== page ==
Separatist groups in HK pursue anti-China political conspiracy in the guise of religion
Published: Jul 13, 2021 11:58 PM
Hong Kong residents support the enactment of the National Security Law for Hong Kong at Causeway Bay on June 30, 2020. Photo: Xinhua

Hong Kong residents support the enactment of the National Security Law for Hong Kong at Causeway Bay on June 30, 2020. Photo: Xinhua

Several Hong Kong lawmakers recently asked the local government to investigate and ban the illegal cult Falun Gong, which is increasingly suspected of being part of the city's latest terrorist incidences in July, including the heinous lone wolf-style attack of a police officer, and a series of attempted bomb attacks.

Chris Tang Ping-keung, Commissioner of Police of the Hong Kong Police Force (HKPF), responded to lawmaker Elizabeth Quat Pui-fan on the Legislative Council on July 7 that the Hong Kong government will undoubtedly deal with organizations that endanger national security in accordance with the law. The police will investigate the role of Falun Gong, or any other groups suspected to be involved in the police stabbing case, Tang said, according to local media Takungpao.

The Hong Kong police has ferreted out Falun Gong-backed violence-inciting publications at the secessionist organization "Returning Valiant," which orchestrated the making of bombs by teenage students and subsequently planned a series of attacks, Takungpao reported on July 8. Falun Gong was also involved in the police stabbing case, it added.

Anti-China groups that are engaged in terrorist attacks and separatist activities under the guise of religion in Hong Kong have severely threatened the region's security and stability, observers found.

The Hong Kong police force is stepping up efforts in tracking and cracking down on these groups. The Website of the notorious Presbyterian Church in Taiwan (PCT), a Taiwan island-based separatist group that preaches "Taiwan independence" and supports the rioters in Hong Kong under the banner of religion, was purportedly blocked in Hong Kong recently. It was one of the websites banned by the Hong Kong police for spreading secessionist information and inciting violence after the national security law for Hong Kong took effect a year ago, according to Hong Kong media.

PCT was found working with Hong Kong's separatist radio host Wan Yiu-sing (aka "Giggs"), who was placed under arrest on suspicion of funding the rioters attempting to split the country and helping them escape to the island of Taiwan. In a written judgment the Hong Kong High Court issued on Wan last month, the court pointed out that Wan "had close ties" to Taiwan's secessionist forces including the PCT, Taiwan media Central News Agency reported on May 14.

Like PCT, some separatist political groups in Hong Kong and Taiwan regions have long colluded with each other, and are active in the illegal, violent events that have occurred in Hong Kong in recent years, found observers and residents.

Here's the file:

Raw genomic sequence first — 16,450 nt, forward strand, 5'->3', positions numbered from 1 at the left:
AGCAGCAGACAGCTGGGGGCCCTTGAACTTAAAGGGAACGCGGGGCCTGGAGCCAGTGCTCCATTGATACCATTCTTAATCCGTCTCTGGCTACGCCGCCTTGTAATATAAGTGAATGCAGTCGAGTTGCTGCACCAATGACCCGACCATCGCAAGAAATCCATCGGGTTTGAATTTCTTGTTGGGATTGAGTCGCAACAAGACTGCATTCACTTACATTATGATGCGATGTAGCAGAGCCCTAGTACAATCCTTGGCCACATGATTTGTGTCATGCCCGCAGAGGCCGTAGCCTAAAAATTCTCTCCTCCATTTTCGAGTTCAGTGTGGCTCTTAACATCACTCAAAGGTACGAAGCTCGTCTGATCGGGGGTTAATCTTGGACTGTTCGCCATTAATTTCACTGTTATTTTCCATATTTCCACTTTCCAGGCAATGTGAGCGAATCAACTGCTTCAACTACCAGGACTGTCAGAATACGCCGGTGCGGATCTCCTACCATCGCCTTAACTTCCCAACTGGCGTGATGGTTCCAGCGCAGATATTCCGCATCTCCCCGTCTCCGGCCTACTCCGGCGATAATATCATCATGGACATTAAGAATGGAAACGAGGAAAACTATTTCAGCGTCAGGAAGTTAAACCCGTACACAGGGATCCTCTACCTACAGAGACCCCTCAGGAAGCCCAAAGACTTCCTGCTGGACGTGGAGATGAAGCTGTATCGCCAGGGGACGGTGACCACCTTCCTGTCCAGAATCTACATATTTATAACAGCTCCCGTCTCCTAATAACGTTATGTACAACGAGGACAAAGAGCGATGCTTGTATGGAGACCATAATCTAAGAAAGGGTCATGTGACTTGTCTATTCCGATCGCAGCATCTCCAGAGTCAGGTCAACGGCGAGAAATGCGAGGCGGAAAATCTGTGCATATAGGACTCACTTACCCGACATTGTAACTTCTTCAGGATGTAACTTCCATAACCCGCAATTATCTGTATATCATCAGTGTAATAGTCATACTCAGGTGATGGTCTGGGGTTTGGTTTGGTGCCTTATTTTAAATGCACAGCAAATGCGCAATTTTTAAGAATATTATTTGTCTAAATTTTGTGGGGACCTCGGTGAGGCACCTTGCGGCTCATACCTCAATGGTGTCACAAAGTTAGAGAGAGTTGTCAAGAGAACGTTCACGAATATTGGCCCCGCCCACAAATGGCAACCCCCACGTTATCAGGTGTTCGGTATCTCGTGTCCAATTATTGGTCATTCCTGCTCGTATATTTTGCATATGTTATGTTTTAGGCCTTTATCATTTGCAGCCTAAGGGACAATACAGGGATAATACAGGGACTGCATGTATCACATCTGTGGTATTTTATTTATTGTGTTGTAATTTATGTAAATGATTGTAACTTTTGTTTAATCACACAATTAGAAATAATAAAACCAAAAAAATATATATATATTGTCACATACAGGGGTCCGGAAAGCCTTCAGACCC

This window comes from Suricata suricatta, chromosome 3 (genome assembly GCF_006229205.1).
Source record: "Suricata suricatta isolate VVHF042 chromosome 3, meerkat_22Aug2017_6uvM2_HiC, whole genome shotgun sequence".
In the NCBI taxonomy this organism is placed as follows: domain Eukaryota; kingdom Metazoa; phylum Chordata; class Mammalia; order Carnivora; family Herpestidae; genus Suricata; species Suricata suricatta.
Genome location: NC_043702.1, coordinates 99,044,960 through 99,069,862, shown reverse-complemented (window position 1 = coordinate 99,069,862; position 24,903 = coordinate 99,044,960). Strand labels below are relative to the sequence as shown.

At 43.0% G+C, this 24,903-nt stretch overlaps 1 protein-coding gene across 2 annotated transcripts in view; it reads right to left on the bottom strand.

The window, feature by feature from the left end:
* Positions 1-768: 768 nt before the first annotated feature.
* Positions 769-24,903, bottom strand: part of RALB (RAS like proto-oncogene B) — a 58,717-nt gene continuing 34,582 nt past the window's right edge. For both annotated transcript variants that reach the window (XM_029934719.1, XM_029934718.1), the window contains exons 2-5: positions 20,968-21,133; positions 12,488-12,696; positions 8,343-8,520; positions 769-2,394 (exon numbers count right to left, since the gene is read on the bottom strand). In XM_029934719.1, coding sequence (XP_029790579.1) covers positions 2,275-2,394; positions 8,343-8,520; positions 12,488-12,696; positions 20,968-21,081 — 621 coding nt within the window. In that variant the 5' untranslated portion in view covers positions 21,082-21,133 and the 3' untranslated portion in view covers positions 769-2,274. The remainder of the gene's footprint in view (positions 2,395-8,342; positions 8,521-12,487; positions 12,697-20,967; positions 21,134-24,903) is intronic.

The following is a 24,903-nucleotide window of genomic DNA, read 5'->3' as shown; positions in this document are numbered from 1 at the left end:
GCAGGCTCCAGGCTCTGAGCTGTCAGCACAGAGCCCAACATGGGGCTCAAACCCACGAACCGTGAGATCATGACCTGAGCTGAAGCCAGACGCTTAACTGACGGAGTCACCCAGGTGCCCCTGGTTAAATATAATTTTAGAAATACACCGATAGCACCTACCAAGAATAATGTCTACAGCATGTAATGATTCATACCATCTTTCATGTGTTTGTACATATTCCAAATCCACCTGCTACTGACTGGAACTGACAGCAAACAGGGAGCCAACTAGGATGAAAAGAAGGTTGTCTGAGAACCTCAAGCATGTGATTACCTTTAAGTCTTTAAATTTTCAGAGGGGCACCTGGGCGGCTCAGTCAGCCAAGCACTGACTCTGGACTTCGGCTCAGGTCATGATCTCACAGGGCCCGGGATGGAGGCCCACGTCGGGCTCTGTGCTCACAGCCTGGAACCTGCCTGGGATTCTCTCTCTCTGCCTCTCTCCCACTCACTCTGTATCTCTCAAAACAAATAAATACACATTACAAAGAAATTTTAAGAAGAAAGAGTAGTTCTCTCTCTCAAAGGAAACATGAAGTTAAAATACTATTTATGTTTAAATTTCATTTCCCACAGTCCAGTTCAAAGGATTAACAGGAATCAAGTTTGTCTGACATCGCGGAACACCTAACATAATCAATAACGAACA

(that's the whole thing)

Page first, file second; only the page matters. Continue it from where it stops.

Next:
"Religion is a good excuse," said a Tianjin-based expert on Hong Kong and Taiwan studies surnamed Li. Many cases in the past have shown that political activities under the guise of religion have proliferated in Hong Kong, not to "spread the gospel" but to split China and interfere with Hong Kong, Li told the Global Times.

'Helping hand' in Taiwan

PCT, a self-claimed religious group mainly engaged in "medical, evangelistic, educational, and social services" in Taiwan, was reported to have openly supported the black-clad rioters who caused social unrest in Hong Kong on several occasions and has also mobilized various resources to help suspects abscond to Taiwan to escape justice under the national security law.

According to the Hong Kong-based newspaper Oriental Daily News, Wan launched the so-called "Thousands of parents help students study in Taiwan" online fundraising campaign to help thugs in Hong Kong flee to Taiwan, with HK$4 million ($515,531) being transferred to the PCT account.

PCT clearly stated on its website that the important items of their "church's work" include encouraging demonstrations throughout Taiwan in solidarity with violent protesters in Hong Kong, providing street protection and communication materials for rioters, and providing required assistance for "long-staying Hong Kong residents" on the island.

The Chi Nan Presbyterian Church in Taipei, for example, an offshoot of the PCT, actively practices the spirit of its general headquarter by providing significant financial and material support to violent protesters amid Hong Kong's social unrest in the past years, and was even more active in helping convicted rioters abscond to Taiwan through smuggling and other means.

According to Hong Kong media, since the turmoil started in Hong Kong in June 2019, Huang Chun-Sen, senior pastor of the Chi Nan Presbyterian Church, has been contributing money and marshaling efforts to support the rioters in Hong Kong and has also publicly admitted to helping over 200 rioters leave Hong Kong illegally.

In an interview with Radio Free Asia, Huang said that by the end of 2019, the Chi Nan Presbyterian Church had raised more than NT$15 million ($543,200) in total to support protesters in Hong Kong and to resettle Hong Kong thugs smuggled into Taiwan.

According to BBC, the Chi Nan Presbyterian Church had often served as a "supply depot" for Hong Kong rioters in Taiwan behind Hong Kong's turmoil, with Huang transporting collected gas masks, goggles, and helmets in batches from Taiwan to Hong Kong to support violent demonstrations.